Late in the second season of Netflix’s Sex Education comes a scene familiar from multiple teen movies: the ritualistic dissemination of a person’s private notebook, weaponized to cause maximum chaos. You might remember this exact scenario from Mean Girls, when Regina George papered her high school with xeroxed pages of the same Burn Book she’d helped create, sparking a fracas of hysteria and recrimination. Or from the end of Cruel Intentions, when a journal is handed out in bound copies at Kathryn Merteuil’s brother’s funeral, sealing her downfall. The setup is enough of a trope to feel hackneyed, until you realize how Sex Education is subverting it. The person doling out secrets in hope of causing chaos isn’t a teenage girl looking for revenge, but a middle-aged man grasping at the last vestiges of his waning power.
When Sex Education debuted early in 2019, it felt like a delightfully earnest (and anglicized) patchwork of teen classics: the raunch comedy of American Pie, the small-town romanticism of Stranger Things, and the British oddball kids of Skins and The End of the F***ing World, with the sweet sex-positivity of Big Mouth thrown in for good measure. The show seems to exist in a parallel universe that’s both our own (there are cellphones and STI outbreaks and horny teenagers) and entirely alien (no one ever goes on social media, every store in the mall is a small business, the action takes place in an idyllic English community where it never, ever rains).
But as brazenly as Laurie Nunn’s series pulls stock characters and staple story lines from existing works, it also upends them, tearing down their hierarchical paradigms in the process. In Sex Education, adults are just as priapic, clueless, and unable to communicate as teenagers are. The most effortlessly popular kid in school is heavily medicated and prone to episodes of self-harm. A Breakfast Club–style detention crew, rather than fostering amorous connections, becomes a place where feuding teenage girls can process their shared history of sexual harassment and help one another recover from trauma.
If this all sounds hopelessly high-minded, please note that the show still leans on delightful sweetness and outrageous filth in equal measure, and that the balance of the two remains as winning as ever. In its first season, Sex Education detailed how Otis (played by Asa Butterfield), the nerdy, virginal son of a spectacularly glamorous sex therapist (Gillian Anderson), used the expertise he’d internalized at home to become an unofficial counselor to his high school of horny, oblivious peers, despite his own sexual dysfunction. (“Look around you,” his friend Eric—played by Ncuti Gatwa—says in the first episode. “Everybody’s either thinking about shagging, about to shag, or actually shagging, and you can’t even jack your own beanstalk.”)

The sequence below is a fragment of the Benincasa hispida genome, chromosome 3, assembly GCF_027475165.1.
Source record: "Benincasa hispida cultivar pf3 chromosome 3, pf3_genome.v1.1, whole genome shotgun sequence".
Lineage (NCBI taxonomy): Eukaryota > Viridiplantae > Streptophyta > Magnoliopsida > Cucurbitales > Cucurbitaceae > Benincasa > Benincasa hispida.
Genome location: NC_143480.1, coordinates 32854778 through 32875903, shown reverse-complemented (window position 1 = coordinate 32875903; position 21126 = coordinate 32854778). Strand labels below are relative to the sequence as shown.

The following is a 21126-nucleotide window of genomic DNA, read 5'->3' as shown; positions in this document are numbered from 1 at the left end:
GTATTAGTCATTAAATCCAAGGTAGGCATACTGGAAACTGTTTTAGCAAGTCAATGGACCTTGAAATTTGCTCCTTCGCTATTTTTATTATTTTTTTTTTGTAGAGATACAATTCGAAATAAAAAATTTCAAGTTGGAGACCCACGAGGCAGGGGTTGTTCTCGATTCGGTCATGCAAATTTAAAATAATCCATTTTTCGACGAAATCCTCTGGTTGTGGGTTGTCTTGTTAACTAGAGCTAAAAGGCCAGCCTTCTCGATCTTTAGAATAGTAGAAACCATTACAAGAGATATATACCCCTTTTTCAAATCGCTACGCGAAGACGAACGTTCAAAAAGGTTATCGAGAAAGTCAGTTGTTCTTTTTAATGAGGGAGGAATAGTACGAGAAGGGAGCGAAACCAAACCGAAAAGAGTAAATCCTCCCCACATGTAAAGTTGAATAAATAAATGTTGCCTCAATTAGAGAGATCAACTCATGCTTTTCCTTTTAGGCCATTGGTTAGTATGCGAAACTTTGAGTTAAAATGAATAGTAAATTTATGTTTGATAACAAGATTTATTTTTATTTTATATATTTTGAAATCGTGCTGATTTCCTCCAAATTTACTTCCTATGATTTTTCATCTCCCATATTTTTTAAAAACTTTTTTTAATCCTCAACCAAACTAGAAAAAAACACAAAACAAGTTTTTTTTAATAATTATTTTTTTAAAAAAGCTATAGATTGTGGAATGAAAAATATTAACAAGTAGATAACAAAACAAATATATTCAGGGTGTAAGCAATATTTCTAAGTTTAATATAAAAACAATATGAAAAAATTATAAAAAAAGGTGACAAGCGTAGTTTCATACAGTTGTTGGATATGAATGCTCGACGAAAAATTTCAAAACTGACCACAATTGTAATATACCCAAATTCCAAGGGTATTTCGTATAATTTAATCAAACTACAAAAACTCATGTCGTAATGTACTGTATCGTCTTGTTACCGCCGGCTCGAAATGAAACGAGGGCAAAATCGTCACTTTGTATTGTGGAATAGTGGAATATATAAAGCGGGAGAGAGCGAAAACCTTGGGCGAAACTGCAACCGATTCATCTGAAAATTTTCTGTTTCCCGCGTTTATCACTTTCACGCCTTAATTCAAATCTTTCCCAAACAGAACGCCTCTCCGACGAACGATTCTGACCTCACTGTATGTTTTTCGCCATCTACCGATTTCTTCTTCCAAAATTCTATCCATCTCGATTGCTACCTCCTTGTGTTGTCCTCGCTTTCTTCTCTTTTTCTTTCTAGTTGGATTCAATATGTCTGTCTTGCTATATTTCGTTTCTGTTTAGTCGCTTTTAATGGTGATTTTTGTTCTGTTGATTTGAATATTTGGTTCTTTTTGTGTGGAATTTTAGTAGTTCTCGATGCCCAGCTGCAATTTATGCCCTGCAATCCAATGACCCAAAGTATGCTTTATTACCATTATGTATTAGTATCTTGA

Season 2, out this month, minimizes the perverted–Nancy Drew conceit of having Otis be an amateur teenage sex therapist, largely because the show doesn’t need it anymore. Sex underpins the action, whether or not Otis is offering heartfelt advice from a disused building on campus. The opening scene of the new season is a montage of erections, all Otis’s, as he grapples (literally) with his newfound enthusiasm for masturbation. Anderson’s Jean is still enjoying an affair with her Scandinavian plumber, Jakob (Mikael Persbrandt), while gliding through life with glacial poise and an impeccable array of tailored jumpsuits. Eric is being romantically pursued by the school’s newest student, a smoking hot, sexually urbane French arrival named Rahim (Sami Outalbali). And the school itself is in the midst of a chlamydia outbreak, which leaves students desperate for “professional” help from Otis and the inscrutable Maeve (Emma Mackey).
Sex Education’s defining characteristic is its ability to find a balance between gleeful gross-out comedy and sex-positive pathos. The message the show preaches, over and over, isn’t that sex is good or bad—it’s unequivocally accepted as a thing that people enjoy for primal and emotional reasons. The series unpacks how, in real life and particularly in popular culture, sex tends to be portrayed as something that’s given or taken, a kind of currency, not a mutual accord. Sex Education isn’t flashily cynical about The Way Teenagers Live Today, à la Euphoria, or absurdly heightened in its dramatic stakes, like 13 Reasons Why is. As winkingly irreverent as it can be about inconvenient boners or fruits used as sex aids, it also fully comprehends the pain and humiliation that can be part of the process. And rather than present teenagers as hapless hormone monsters and adults as joyless scolds, Season 2 makes everyone equally bad at asking for what they want and offering it to others in return.
The show’s truncated structure of eight episodes means that some subjects don’t always get the time and space they deserve, and feel instead like issue boxes (asexuality! pansexuality! vaginismus!) being checked, while other story lines drag well past the point of utility. But the way Sex Education continually probes the subliminal messaging of teen movies and TV shows is often surprising, and gratifying. Instead of simply setting up Otis for an encounter with the terrifyingly popular Ruby (Mimi Keene), the series tweaks the cool girl–nerdy boy trope by allowing them a moment of true connection on equal footing. The landscape of the show might be highly artificial, with its verdant pastures, gorgeous 20-something actors, and too-perfect musical cues (“I Touch Myself,” “We Don’t Have to Take Our Clothes Off”). But its emotional range is always recognizable, and richer than it might seem.
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